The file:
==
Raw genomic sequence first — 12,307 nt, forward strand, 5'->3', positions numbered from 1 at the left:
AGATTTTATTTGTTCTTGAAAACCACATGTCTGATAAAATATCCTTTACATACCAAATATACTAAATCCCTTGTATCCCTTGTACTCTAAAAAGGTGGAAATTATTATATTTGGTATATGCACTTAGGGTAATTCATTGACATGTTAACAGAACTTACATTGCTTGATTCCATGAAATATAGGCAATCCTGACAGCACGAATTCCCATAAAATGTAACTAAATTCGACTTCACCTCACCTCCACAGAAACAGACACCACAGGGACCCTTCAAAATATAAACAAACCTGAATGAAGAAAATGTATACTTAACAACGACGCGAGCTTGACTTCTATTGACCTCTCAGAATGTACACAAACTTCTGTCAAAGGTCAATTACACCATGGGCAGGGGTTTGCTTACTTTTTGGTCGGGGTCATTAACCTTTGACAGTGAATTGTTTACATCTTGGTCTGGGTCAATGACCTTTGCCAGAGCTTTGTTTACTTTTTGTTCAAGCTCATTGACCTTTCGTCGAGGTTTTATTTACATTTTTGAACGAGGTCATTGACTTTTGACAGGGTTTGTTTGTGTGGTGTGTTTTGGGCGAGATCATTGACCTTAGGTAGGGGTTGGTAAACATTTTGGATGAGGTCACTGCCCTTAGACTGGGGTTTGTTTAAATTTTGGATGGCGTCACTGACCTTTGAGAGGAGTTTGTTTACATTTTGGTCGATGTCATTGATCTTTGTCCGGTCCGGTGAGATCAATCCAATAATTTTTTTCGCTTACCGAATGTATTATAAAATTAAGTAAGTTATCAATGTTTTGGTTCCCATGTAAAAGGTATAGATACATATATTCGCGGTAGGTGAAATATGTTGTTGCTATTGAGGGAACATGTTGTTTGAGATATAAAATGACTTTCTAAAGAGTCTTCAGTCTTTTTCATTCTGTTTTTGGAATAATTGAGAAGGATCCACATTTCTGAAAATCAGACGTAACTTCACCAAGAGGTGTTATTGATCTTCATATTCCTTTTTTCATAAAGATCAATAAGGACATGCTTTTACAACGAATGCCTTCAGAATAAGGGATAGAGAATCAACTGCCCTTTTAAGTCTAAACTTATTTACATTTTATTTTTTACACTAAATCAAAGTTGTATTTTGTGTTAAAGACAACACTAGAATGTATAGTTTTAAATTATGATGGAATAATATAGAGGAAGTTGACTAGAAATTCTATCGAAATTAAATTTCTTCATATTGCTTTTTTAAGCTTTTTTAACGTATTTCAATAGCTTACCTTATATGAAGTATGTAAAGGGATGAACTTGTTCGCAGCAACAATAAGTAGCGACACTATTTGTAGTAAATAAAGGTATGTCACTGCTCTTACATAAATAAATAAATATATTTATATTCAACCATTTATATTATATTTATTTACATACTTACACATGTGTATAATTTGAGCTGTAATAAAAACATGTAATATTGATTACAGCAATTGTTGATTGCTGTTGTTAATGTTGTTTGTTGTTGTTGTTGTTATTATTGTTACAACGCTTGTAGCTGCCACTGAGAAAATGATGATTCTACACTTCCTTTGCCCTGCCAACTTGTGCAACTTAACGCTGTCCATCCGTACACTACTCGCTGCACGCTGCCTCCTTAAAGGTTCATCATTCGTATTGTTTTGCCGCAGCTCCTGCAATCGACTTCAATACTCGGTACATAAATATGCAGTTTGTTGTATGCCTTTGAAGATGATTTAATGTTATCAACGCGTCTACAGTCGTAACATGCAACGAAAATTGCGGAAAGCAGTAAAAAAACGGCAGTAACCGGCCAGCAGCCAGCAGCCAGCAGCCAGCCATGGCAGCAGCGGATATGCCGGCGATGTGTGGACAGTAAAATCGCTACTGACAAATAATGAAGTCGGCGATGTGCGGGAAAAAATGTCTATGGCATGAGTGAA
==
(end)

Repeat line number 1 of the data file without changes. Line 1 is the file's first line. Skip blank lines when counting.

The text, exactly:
Raw genomic sequence first — 12,307 nt, forward strand, 5'->3', positions numbered from 1 at the left: